Tuesday, July 7, 2009

Cheap Bastid's Foodie Tuesday: Wok's Cookin? Fried Rice

I’m the Cheap Bastid. I like to write about cooking on a budget. There are a lot of us right now who are watching every single penny. That doesn’t mean that we have to eat crap though.

For years I’ve enjoyed cooking the “ultimate leftover”—fried rice. Usually I do it as a one dish main course meal. It’s easy and tasty, is a great use for leftovers (it keeps them from turning into “penicillin” in the fridge) and it’s nutritious.

Quite frankly, if I could only have one cooking utensil it would be a wok. You can fry in it, steam in it, sear, stew, make soup—just about any cooking can be done in a wok. You can get them in different sizes and different materials. My suggestion is to use a good carbon steel and conventional wisdom has been a round bottom if you cook with gas and a flat bottom if you cook with electricity. Generally, it shouldn’t really cost more than $20 or so to get a decent wok.
Fried rice is usually a “leftovers” dish although I typically don’t have any left over rice. If you have a rice cooker, great. If you’re like me and don’t (remember, I’m the Cheap Bastid), it’s pretty easy to make. I have been using the same recipe out of “Madam Wong’s Long Life Chinese Cookbook” for 25 years and it works every time.

Madam Wong’s Rice Recipe:
Put 2 cups long grained white rice into a sauce pan. Cover with water, swirl rice through water and drain. Do this 4 or 5 times. Have stove burner heating on medium high while you’re doing this. After rinsing rice, cover the rice with enough water to reach the first knuckle of your index finger when the tip is just touching the rice through the water.
Put pan of rice on burner and let the water boil almost off (until there’s just bubbles coming out of the “craters” in the rice). This will take about 5 minutes. Turn heat down as far as possible, cover the pan and let it steam for 20 minutes. That’s it! It’s that simple!

For fried rice, you want to cook your rice early enough so that it can cool down in the fridge. This has something to do with food chemistry and gluten (thank you Alton Brown). But, I’ve found out over the years that there is a definite difference between cooling off the rice before using it in fried rice and not.

Fried Rice Recipe:
If you’re looking for exact quantities and ingredients, that’s not going to happen with this recipe. This is leftovers! Last night I made pork fried rice.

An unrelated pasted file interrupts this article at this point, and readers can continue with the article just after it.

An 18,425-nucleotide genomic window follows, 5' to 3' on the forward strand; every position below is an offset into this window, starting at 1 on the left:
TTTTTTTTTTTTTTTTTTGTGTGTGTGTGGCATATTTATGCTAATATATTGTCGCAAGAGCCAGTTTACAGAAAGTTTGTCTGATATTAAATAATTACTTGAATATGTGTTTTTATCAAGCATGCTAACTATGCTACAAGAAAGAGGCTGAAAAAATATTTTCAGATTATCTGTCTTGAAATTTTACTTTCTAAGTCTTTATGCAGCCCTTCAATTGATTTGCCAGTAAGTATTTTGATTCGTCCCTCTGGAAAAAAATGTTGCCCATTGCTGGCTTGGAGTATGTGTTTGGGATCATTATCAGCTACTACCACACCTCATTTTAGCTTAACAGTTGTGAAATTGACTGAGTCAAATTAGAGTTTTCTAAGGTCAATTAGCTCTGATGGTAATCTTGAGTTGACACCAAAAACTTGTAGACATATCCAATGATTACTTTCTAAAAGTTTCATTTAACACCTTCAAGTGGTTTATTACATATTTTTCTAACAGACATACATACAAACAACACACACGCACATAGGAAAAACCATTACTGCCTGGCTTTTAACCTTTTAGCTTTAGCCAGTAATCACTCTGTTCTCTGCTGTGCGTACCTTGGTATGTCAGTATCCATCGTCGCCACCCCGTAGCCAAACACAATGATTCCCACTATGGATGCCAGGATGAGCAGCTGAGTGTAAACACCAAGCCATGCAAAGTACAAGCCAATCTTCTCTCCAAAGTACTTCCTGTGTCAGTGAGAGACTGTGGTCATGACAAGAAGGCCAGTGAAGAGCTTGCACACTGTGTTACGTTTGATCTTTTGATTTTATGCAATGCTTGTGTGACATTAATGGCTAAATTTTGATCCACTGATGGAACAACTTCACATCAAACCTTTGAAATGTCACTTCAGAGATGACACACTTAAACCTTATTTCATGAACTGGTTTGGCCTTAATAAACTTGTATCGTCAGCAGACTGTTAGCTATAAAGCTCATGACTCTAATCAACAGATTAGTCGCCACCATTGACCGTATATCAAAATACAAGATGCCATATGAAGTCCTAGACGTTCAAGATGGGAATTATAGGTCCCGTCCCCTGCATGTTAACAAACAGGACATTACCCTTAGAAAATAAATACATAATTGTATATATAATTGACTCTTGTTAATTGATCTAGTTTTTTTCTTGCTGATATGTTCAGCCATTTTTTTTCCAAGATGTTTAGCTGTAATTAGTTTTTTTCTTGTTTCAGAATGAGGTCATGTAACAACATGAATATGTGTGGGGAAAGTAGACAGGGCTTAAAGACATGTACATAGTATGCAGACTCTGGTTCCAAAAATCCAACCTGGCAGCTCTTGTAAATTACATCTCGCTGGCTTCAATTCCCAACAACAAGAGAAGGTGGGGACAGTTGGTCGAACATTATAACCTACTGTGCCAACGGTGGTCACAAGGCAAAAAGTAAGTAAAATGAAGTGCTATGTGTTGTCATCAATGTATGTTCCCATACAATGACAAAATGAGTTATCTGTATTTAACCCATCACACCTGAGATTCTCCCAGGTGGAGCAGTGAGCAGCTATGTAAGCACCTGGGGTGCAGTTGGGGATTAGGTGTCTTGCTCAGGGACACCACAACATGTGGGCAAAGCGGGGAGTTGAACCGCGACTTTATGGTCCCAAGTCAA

I had about a half pound leftover pork chop and some leftover ribs (I pulled the meat from the ribs and diced it). I’ve made fried rice from leftover steak, chicken breast, chicken thigh, shrimp, taco meat, meat balls—even bratwurst!

Prep: Like most oriental cooking, prepping takes the most time and is the most important because everything has to be ready to go when you start the actual cooking. For fried rice, you want to cut everything small—consistent with the idea that the most plentiful ingredient is going to be rice and for a reduced cooking time. You don’t want big hunks of anything in with it.

So what are you going to put in the fried rice with the meat? What have you got? Onion, bell pepper, carrot, celery, jalapeno. Last night I used onion, red bell and carrot. Why? Because it’s what I had in the produce drawer in the fridge. I like to chop up from a cup and a half to 2 cups worth of veggies. Put your chopped meat in a bowl and your chopped veggies in another. They go in at different times.

In another bowl, crack and stir 2 eggs.

Sauces—Last night I made a quick sweet & sour sauce from white vinegar, brown sugar, ketchup, soy sauce, Tabasco and a cornstarch slurry then micro waved for about 3 minutes on high.
Other sauces you might have on hand are soy sauce, Worcestershire, steak sauce, teriyaki, balsamic, left over wine, taco sauce, etc. As you can see, I don’t keep much in the way of “specialized oriental sauces like hoisin or oyster sauce).

Cooking--Put the wok on the stove with the burner set to high. When the wok gets hot, add 2 good glugs of cooking oil (a glug is about a tablespoon). Dump in the veggies and start stir frying (you need a wooden/bamboo spatula and spoon for this). At about 1 ½ minutes add the meat and heat through. After another minute or so push the meat and veggies up the sides of the wok creating an empty area on the bottom about 4-5 inches across. Add the egg mixture; let it sit for about 3 seconds then start working it into the meat and veggie mix. Stir everything together.

Now add your cooked rice. Just reach in the pan and grab a handful, breaking it up in your fingers. When you’ve put in the rice, mix everything together. Then add your sauce and mix, mix, mix for a minute or two.

Turn off then heat. Plate up or put in bowls and enjoy. (This took longer to write and read than the actual cooking).

You’re limited only by what you have on hand and your imagination. Now, let’s look at how much we spent. I used about 12 oz. of meat which cost about $1.50. I used about $.30 of rice (I buy it in bulk at $.79 a pound). The veggies cost maybe $.50 and the sauce quite frankly was maybe $.25 worth of ingredients. Grand Total: $2.55 for dinner for 2 with leftovers for lunch today. That’s the Cheap Bastid way!

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